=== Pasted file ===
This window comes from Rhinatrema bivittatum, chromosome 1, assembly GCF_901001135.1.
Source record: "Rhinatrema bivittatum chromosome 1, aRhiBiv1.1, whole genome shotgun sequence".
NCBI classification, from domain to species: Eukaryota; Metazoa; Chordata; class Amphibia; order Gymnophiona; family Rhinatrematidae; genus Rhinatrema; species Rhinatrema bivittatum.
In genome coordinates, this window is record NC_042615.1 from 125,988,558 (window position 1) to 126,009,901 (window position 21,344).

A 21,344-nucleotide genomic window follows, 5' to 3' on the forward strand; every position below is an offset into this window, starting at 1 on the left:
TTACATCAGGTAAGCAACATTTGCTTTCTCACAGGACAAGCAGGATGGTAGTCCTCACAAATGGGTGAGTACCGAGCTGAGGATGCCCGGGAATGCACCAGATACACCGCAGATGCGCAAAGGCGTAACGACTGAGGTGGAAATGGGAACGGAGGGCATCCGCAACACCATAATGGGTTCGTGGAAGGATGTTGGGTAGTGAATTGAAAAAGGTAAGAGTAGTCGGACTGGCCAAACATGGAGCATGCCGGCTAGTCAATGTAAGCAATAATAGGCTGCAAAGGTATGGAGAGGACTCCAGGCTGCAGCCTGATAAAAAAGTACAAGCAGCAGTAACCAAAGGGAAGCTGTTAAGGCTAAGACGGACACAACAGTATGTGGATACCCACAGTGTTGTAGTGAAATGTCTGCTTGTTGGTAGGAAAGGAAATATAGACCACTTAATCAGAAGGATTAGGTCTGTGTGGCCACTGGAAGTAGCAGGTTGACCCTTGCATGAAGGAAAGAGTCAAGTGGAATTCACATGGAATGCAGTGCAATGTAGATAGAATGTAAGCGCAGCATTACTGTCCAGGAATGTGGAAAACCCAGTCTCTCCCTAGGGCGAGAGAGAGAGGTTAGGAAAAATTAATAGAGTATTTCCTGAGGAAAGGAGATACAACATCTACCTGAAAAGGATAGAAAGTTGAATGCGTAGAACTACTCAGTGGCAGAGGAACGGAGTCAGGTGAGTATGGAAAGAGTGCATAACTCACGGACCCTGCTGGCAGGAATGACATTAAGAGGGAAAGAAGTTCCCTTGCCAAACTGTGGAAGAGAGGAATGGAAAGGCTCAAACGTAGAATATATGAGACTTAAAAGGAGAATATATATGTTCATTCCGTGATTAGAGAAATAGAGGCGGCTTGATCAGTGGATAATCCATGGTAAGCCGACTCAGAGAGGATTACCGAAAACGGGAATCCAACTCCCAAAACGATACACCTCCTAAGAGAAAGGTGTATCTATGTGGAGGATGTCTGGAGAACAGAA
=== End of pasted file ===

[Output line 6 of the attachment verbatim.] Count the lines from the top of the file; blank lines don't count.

TTACATCAGGTAAGCAACATTTGCTTTCTCACAGGACAAGCAGGATGGTAGTCCTCACAAATGGGTGAGTACCGAGCTGAGGATGCCCGGGAATGCACCAGATACACCGCAGATGCGCAAAGGCGTAACGACTGAGGTGGAAATGGGAACGGAGGGCATCCGCAACACCATAATGGGTTCGTGGAAGGATGTTGGGTAGTGAATTGAAAAAGGTAAGAGTAGTCGGACTGGCCAAACATGGAGCATGCCGGCTAGTCAATGTAAGCAATAATAGGCTGCAAAGGTATGGAGAGGACTCCAGGCTGCAGCCTGATAAAAAAGTACAAGCAGCAGTAACCAAAGGGAAGCTGTTAAGGCTAAGACGGACACAACAGTATGTGGATACCCACAGTGTTGTAGTGAAATGTCTGCTTGTTGGTAGGAAAGGAAATATAGACCACTTAATCAGAAGGATTAGGTCTGTGTGGCCACTGGAAGTAGCAGGTTGACCCTTGCATGAAGGAAAGAGTCAAGTGGAATTCACATGGAATGCAGTGCAATGTAGATAGAATGTAAGCGCAGCATTACTGTCCAGGAATGTGGAAAACCCAGTCTCTCCCTAGGGCGAGAGAGAGAGGTTAGGAAAAATTAATAGAGTATTTCCTGAGGAAAGGAGATACAACATCTACCTGAAAAGGATAGAAAGTTGAATGCGTAGAACTACTCAGTGGCAGAGGAACGGAGTCAGGTGAGTATGGAAAGAGTGCATAACTCACGGACCCTGCTGGCAGGAATGACATTAAGAGGGAAAGAAGTTCCCTTGCCAAACTGTGGAAGAGAGGAATGGAAAGGCTCAAACGTAGAATATATGAGACTTAAAAGGAGAATATATATGTTCATTCCGTGATTAGAGAAATAGAGGCGGCTTGATCAGTGGATAATCCATGGTAAGCCGACTCAGAGAGGATTACCGAAAACGGGAATCCAACTCCCAAAACGATACACCTCCTAAGAGAAAGGTGTATCTATGTGGAGGATGTCTGGAGAACAGAA